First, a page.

Towns and Villages
In 1510, Manuel granted a Charter to Castelo Branco. The original document is still held by the Municipal Council. The Misericórdia was founded simultaneously with the arrival of other religious orders including the Augustinian Friars, in the Convent of Graça, and the Capuchin Friars, located in the Convent of Santo António.
In 1535, king João III granted the settlement the title of "Eminent Town" and towards the end of the century the bishop of Guarda, Nuno de Noronha, ordered the building of the Episcopal Palace as the Winter residence for the clergy. The Palace survived both as a marker of the perimeter of old Castelo Branco and a major attraction of the current city. It currently houses the important Francisco Tavares Proença Júnior Museum that features the history behind the traditional Castelo Branco Silk Embroidery.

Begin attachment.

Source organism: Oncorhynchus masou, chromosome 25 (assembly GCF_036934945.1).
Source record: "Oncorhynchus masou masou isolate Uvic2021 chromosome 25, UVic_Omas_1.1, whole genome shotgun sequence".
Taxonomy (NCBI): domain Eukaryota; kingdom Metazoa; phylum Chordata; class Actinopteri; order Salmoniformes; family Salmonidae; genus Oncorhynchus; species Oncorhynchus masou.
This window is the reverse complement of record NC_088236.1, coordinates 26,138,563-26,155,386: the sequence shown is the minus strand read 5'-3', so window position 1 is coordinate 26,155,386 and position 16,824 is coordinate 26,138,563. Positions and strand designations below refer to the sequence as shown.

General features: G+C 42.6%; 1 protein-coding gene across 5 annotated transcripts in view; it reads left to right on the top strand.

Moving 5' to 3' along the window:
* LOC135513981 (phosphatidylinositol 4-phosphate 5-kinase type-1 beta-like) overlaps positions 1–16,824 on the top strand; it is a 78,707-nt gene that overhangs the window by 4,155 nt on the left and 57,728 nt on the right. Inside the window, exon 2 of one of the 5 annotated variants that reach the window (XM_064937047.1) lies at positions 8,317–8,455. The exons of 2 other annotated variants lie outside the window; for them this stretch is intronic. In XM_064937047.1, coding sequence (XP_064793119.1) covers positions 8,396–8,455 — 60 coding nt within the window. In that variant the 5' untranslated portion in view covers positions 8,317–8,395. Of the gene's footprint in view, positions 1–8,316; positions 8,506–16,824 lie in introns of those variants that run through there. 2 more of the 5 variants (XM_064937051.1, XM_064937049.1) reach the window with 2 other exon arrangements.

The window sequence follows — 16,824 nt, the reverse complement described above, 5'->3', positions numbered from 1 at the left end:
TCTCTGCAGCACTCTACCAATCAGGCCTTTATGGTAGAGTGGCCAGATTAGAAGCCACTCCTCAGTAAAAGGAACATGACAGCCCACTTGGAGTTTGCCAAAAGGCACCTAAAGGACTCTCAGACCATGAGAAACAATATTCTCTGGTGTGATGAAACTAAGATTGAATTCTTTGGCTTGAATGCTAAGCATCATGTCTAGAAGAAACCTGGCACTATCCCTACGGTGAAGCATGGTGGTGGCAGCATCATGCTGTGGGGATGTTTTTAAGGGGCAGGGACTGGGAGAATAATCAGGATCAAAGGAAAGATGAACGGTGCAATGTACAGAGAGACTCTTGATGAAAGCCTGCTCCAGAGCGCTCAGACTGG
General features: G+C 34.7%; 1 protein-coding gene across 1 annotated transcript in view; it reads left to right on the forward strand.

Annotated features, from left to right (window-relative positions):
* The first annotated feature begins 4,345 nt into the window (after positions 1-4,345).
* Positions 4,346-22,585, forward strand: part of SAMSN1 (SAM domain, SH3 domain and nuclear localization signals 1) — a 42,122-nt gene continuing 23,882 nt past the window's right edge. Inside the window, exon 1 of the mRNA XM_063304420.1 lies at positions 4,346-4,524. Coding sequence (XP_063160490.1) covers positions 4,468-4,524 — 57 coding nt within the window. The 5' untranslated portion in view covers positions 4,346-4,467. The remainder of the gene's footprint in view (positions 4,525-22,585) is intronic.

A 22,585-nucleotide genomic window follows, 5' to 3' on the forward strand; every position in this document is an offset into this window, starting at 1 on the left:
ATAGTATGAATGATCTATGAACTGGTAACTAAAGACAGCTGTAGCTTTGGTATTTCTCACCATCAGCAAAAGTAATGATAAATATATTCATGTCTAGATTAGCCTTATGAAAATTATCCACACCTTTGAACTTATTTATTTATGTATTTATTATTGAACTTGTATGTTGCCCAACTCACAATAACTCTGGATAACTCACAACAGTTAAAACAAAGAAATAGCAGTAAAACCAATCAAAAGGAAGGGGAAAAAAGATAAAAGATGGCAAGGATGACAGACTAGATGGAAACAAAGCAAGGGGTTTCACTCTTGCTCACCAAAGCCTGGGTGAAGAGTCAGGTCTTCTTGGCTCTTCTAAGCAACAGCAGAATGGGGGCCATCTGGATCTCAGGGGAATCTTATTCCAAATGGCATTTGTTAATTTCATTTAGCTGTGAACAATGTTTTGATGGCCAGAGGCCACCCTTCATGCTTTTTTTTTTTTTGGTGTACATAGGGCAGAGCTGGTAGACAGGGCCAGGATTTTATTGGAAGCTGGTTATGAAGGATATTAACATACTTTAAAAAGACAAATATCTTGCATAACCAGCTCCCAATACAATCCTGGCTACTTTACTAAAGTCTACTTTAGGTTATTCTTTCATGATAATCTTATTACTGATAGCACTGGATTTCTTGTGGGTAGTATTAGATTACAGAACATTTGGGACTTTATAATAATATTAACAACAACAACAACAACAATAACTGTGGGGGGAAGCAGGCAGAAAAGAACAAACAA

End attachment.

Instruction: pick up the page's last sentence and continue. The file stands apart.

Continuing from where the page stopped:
In 1771, king José I moved to recognise the growing commercial importance of the town in establishing the diocese of Castelo Branco, raising it to city status with the Church of São Miguel (St. Michael) becoming the Cathedral.
This became the focal point for the expansion of the city with the emerging bourgeois class choosing the location for their palaces and residences. After recovering from the Napoleonic invasion, with a major battle fought out in the vicinity, it was the inauguration of the railway line towards the end of the 19th century that resulted in Castelo Branco becoming an important industrial centre. Much of the development focused on the textile sector - a tradition that still continues.
Castelo Branco can easily be visited in a day. Head up the steep streets towards the Castle to take in the wonderful views out over the surrounding countryside.